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English in European Union
|Jazyk:||Počet slov:||2 262|
|Referát vhodný pre:||Vysoká škola||Počet A4:||7.6|
|Priemerná známka:||3.00||Rýchle čítanie:||12m 40s|
|Pomalé čítanie:||19m 0s|
The official languages of the institutions of the European Union are: Czech, Danish, Dutch, English, Estonian, Finnish, French, German, Greek (Demotic), Hungarian, Italian, Latvian, Lithuanian, Maltese, Polish, Portuguese, Slovak, Slovene, Spanish, Swedish. All decisions by the institutions are translated into all official languages, and European citizens may contact the institutions and receive a reply in any official language. For top-level meetings, interpreting into any official language is arranged as needed. Simultaneous interpreting between all official languages is always arranged for sessions of the European Parliament and the European Council.
Away from these formal meetings, a more flexible language régime is used. The primary working languages of the institutions are English, French and to some extent German, but other languages are used as befits the situation and the language skills of the people involved. The 1995 and 2004 expansions of the Union to countries where French is less used have strengthened the position of English and German as working languages.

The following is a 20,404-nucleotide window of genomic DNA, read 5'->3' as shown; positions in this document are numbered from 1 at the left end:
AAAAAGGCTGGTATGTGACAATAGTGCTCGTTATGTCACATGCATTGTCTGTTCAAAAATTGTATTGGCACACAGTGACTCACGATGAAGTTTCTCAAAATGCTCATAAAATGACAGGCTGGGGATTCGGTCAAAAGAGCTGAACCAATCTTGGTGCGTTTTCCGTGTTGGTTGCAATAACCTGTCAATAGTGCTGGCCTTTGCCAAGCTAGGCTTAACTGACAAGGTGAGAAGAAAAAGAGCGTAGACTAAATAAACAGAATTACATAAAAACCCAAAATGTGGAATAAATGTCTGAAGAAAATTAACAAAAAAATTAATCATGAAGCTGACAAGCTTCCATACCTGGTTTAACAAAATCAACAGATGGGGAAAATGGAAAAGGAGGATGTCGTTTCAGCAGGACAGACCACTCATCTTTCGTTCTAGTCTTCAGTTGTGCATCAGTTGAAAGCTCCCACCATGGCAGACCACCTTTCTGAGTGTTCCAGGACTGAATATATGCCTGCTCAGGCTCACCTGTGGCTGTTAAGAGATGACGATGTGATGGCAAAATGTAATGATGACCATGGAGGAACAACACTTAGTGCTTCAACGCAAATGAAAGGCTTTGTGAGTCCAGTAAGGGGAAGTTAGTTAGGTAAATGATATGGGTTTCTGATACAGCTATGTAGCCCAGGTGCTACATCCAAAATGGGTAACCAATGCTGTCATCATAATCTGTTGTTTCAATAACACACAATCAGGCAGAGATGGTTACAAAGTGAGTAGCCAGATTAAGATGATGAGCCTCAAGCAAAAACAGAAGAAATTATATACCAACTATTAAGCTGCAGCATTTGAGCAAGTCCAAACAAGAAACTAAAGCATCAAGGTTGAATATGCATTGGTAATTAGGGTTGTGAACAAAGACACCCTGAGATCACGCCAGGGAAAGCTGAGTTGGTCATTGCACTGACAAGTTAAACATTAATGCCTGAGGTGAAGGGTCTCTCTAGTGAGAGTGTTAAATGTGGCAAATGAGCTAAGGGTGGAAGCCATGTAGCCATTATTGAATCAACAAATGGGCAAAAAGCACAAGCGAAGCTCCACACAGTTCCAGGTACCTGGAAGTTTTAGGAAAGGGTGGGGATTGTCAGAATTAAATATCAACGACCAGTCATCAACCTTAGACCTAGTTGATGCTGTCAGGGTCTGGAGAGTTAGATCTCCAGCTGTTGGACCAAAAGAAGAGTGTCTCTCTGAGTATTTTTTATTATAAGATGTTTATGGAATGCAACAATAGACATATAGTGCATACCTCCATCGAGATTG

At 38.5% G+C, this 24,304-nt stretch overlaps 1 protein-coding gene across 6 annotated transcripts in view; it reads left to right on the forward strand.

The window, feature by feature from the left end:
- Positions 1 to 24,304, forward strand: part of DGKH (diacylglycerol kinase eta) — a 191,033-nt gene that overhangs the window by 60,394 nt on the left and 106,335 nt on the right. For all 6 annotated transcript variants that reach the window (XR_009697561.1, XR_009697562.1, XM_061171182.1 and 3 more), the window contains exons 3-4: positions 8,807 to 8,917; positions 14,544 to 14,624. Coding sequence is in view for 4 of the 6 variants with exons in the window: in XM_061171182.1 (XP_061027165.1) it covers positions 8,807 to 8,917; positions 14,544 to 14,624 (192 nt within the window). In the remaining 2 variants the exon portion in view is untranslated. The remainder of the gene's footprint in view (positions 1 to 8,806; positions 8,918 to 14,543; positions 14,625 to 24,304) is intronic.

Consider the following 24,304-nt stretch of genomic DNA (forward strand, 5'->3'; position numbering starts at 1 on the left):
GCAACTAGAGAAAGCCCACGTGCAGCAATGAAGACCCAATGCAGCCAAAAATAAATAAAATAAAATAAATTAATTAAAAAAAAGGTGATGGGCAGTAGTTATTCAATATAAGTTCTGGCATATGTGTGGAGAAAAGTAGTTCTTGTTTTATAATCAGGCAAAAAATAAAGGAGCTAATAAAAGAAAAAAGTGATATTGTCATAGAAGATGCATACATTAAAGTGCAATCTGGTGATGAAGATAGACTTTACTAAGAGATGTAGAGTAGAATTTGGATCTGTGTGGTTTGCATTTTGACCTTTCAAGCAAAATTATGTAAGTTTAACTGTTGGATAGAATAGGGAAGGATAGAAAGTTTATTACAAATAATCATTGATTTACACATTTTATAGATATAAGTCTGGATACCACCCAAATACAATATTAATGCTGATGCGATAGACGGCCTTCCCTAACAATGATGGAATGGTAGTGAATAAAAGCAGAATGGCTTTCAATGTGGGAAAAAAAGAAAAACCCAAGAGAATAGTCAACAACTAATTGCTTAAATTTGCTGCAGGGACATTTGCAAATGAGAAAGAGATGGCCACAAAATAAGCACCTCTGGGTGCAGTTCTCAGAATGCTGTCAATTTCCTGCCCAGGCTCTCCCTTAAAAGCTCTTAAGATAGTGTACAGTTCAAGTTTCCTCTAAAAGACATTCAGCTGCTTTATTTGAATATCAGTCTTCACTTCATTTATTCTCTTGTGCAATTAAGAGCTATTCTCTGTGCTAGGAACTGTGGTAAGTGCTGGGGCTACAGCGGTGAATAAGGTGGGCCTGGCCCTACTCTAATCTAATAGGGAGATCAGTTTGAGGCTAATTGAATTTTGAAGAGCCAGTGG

Language skills of European citizens
This table from the year 2000 shows what proportion of citizens said that they could speak each of the official languages of the Union, either as mother tongue or as non-mother tongue (including as foreign language):
Proportion of population of the EU speaking it as a mother tongueProportion of population of the EU speaking it NOT as a mother tongueTotal proportion speaking this language
Note: This table relates to the older 15 Member States of the European Union (source: European Commission). Data for the new Member States are not yet available.